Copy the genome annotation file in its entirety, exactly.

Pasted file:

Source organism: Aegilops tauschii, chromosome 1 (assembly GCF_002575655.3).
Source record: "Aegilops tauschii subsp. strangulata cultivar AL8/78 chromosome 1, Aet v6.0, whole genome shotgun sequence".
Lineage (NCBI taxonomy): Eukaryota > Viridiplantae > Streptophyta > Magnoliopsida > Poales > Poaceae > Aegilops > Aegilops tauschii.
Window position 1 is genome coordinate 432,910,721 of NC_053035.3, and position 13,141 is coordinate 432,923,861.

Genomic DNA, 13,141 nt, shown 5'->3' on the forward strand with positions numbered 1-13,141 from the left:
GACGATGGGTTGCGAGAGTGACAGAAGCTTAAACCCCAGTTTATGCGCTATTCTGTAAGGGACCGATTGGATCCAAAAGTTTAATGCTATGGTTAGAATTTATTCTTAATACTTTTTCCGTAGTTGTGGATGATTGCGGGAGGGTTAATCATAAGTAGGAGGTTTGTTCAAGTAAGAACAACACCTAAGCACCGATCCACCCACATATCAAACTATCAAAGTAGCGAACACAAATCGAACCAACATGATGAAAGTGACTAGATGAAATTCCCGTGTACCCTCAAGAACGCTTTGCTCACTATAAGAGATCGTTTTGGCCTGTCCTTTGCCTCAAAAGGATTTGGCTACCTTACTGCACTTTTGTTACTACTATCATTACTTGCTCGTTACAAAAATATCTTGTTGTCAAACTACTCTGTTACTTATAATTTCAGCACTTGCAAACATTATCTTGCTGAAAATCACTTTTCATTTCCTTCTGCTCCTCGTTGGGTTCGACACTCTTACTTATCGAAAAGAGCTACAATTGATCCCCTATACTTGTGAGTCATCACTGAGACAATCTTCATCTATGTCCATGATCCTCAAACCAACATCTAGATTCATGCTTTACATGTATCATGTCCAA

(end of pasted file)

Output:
Source organism: Aegilops tauschii, chromosome 1 (assembly GCF_002575655.3).
Source record: "Aegilops tauschii subsp. strangulata cultivar AL8/78 chromosome 1, Aet v6.0, whole genome shotgun sequence".
Lineage (NCBI taxonomy): Eukaryota > Viridiplantae > Streptophyta > Magnoliopsida > Poales > Poaceae > Aegilops > Aegilops tauschii.
Window position 1 is genome coordinate 432,910,721 of NC_053035.3, and position 13,141 is coordinate 432,923,861.

Genomic DNA, 13,141 nt, shown 5'->3' on the forward strand with positions numbered 1-13,141 from the left:
GACGATGGGTTGCGAGAGTGACAGAAGCTTAAACCCCAGTTTATGCGCTATTCTGTAAGGGACCGATTGGATCCAAAAGTTTAATGCTATGGTTAGAATTTATTCTTAATACTTTTTCCGTAGTTGTGGATGATTGCGGGAGGGTTAATCATAAGTAGGAGGTTTGTTCAAGTAAGAACAACACCTAAGCACCGATCCACCCACATATCAAACTATCAAAGTAGCGAACACAAATCGAACCAACATGATGAAAGTGACTAGATGAAATTCCCGTGTACCCTCAAGAACGCTTTGCTCACTATAAGAGATCGTTTTGGCCTGTCCTTTGCCTCAAAAGGATTTGGCTACCTTACTGCACTTTTGTTACTACTATCATTACTTGCTCGTTACAAAAATATCTTGTTGTCAAACTACTCTGTTACTTATAATTTCAGCACTTGCAAACATTATCTTGCTGAAAATCACTTTTCATTTCCTTCTGCTCCTCGTTGGGTTCGACACTCTTACTTATCGAAAAGAGCTACAATTGATCCCCTATACTTGTGAGTCATCACTGAGACAATCTTCATCTATGTCCATGATCCTCAAACCAACATCTAGATTCATGCTTTACATGTATCATGTCCAA